o gain a better understanding of the role innovation plays in transforming the Illinois economy, we turned to Dan Seals, CEO of Intersect Illinois, the State’s public-private economic development organization. From electric vehicles to IT and AI, he’s leading the charge in communicating the state’s key assets to expanding businesses.
What is Illinois doing to prepare its workforce and infrastructure for the coming wave of electric vehicles?
DAN SEALS: Electric vehicles really play to our sweet spot — our legacy of manufacturing and innovation in Illinois. The legislation — the Reimagining Electric Vehicles Act — and other factors are serving to draw suppliers here. Many suppliers for the EV sector are here already. On the innovation side, our universities are producing a pipeline of talent — more engineers every year than MIT, Stanford and Caltech combined. People used to fly engineers in from California to Illinois. They don’t do that anymore because they don’t have to. The talent is already here.
Illinois has long been ranked as a national leader in technology. What are some of the factors that give Illinois an edge on its competition in this sector?
DAN SEALS: We are a top 10 state for IT jobs and GDP based on IT jobs. That is a built-in advantage. We see that bear fruit in a lot of ways. Twelve tech firms had one billion dollars in valuation or greater in Chicago alone last year. Universities play a big role. Our graduates are producing a lot of fascinating things. YouTube, plasma screens, the first search engine — all began in Illinois. Today, we are seeing integration across industries. Legacy companies are investing in startups that are helping to move things forward. A good example is John Deere, based in Moline. They have backed a company called ClearFlame that is making heavy-duty engines that burn cleaner. The Farmers Business Network is helping farmers figure out ways to reduce market hurdles. Having that culture of innovation helps.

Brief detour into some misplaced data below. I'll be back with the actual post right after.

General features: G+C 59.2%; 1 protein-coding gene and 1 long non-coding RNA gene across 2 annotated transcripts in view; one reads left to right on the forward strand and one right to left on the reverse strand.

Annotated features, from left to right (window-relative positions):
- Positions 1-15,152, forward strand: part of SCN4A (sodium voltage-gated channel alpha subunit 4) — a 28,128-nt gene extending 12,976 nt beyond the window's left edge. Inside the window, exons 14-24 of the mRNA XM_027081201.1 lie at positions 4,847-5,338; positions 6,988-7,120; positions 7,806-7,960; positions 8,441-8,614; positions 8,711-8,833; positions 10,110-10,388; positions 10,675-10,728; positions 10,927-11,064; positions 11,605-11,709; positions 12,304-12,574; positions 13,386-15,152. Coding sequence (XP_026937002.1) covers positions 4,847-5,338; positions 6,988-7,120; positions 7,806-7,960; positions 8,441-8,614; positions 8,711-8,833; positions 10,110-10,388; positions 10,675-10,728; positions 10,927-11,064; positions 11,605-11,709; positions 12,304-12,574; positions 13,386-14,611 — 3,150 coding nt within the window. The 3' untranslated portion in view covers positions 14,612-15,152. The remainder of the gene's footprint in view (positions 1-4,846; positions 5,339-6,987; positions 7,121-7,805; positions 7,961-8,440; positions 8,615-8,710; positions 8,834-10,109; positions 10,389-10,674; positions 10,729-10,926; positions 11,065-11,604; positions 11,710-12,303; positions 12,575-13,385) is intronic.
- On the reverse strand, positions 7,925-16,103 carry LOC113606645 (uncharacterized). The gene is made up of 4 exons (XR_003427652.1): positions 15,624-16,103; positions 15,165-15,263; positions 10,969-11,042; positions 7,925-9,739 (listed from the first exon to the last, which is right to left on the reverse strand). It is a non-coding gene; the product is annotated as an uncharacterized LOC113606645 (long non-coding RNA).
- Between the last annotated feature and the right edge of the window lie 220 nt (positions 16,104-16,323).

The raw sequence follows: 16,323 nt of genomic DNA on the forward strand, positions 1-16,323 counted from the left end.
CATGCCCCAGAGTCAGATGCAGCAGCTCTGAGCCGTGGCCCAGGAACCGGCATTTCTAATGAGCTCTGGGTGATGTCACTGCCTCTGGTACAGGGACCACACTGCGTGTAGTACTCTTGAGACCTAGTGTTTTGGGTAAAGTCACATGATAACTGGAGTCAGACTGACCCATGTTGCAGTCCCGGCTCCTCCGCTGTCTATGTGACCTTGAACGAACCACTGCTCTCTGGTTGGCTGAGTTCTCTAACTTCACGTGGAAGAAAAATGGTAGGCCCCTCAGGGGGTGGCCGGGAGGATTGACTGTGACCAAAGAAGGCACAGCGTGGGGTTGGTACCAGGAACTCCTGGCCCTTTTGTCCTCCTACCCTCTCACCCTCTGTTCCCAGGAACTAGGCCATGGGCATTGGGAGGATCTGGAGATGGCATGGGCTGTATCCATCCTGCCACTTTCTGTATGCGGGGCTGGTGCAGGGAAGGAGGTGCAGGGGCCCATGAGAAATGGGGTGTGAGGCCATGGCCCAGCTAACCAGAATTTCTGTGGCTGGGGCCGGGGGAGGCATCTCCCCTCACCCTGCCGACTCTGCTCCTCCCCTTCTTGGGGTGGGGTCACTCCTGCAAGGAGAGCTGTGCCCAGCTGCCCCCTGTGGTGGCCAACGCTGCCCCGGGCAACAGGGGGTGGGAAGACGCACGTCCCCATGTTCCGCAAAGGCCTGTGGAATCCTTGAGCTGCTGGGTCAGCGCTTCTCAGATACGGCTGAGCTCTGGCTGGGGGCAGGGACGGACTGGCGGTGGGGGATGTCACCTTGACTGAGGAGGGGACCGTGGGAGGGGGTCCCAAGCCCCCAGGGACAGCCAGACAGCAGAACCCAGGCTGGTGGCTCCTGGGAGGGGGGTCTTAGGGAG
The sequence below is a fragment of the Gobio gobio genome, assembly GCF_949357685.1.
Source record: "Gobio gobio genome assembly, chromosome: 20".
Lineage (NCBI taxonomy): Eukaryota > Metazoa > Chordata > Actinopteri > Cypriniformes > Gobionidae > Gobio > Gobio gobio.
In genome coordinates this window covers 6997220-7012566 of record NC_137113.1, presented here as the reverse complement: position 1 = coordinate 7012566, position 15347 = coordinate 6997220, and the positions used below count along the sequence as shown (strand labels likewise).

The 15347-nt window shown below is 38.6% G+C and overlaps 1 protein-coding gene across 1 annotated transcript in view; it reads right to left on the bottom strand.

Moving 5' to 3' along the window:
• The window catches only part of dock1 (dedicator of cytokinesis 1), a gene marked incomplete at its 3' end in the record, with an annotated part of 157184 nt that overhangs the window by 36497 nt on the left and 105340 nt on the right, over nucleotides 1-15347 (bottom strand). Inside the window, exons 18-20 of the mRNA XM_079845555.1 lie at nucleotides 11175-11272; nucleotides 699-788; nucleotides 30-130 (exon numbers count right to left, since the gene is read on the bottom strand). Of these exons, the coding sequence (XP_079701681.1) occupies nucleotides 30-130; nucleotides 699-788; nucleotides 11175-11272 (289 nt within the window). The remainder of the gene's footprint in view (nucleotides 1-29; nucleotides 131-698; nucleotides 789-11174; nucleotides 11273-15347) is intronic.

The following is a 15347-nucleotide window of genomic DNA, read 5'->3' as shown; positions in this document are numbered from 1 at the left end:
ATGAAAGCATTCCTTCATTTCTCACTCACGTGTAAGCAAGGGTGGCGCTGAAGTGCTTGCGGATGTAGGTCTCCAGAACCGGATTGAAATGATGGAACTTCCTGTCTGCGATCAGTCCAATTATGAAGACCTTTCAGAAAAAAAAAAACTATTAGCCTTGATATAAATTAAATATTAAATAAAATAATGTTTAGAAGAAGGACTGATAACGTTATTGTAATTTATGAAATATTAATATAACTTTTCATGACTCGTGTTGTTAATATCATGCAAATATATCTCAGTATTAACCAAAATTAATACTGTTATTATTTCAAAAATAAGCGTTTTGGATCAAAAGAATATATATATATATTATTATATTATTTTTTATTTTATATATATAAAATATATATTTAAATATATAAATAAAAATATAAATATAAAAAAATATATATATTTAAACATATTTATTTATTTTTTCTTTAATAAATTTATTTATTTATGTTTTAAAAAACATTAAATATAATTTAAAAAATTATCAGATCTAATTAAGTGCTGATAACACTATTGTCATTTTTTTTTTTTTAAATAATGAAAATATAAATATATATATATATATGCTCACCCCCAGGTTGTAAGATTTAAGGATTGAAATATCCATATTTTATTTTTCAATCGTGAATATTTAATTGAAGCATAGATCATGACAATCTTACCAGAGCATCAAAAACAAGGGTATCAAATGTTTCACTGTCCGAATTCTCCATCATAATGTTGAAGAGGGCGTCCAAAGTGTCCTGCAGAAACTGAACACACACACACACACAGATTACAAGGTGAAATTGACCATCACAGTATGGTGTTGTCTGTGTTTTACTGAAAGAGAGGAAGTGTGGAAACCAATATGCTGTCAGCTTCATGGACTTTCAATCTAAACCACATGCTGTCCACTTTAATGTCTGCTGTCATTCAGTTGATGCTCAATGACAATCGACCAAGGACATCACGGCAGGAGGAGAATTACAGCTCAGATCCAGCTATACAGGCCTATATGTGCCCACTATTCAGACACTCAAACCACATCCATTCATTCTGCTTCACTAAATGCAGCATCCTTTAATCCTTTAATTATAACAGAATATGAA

From ADM and Caterpillar to ConAgra and John Deere, Illinois has long been associated with the business of farming. Where is Illinois headed in the next frontier of agribusiness?
DAN SEALS: First, on ag, we are seeing more activity around industrial fermentation and industrial biotech. This is the cutting edge of Illinois. This is an emerging industry. Second, from these basic food crops, we are seeing major advances in food at companies like McDonald’s, Kraft and others. We are the No. 1 state for private food-related R&D. These companies are coming up with a lot of novel uses. Case in point is the development of new plant-based proteins. We are seeing different products that are meant to be substitutes for meat products. Another area is the use of plant-based substitutes for other things such as plastics. Natural Fiber Welding in Peoria is using clean technology to increase the performance of plant-based textiles. Another Illinois firm is developing sustainable jet fuel.
Source: Intersect Illinois
What are some factors that give Illinois a big advantage in transportation and logistics?
DAN SEALS: We are at the center of the country. If you have to cover the whole country, you will want to have a presence in Illinois. That is why so many international businesses choose Illinois. Illinois stands out because all seven Class I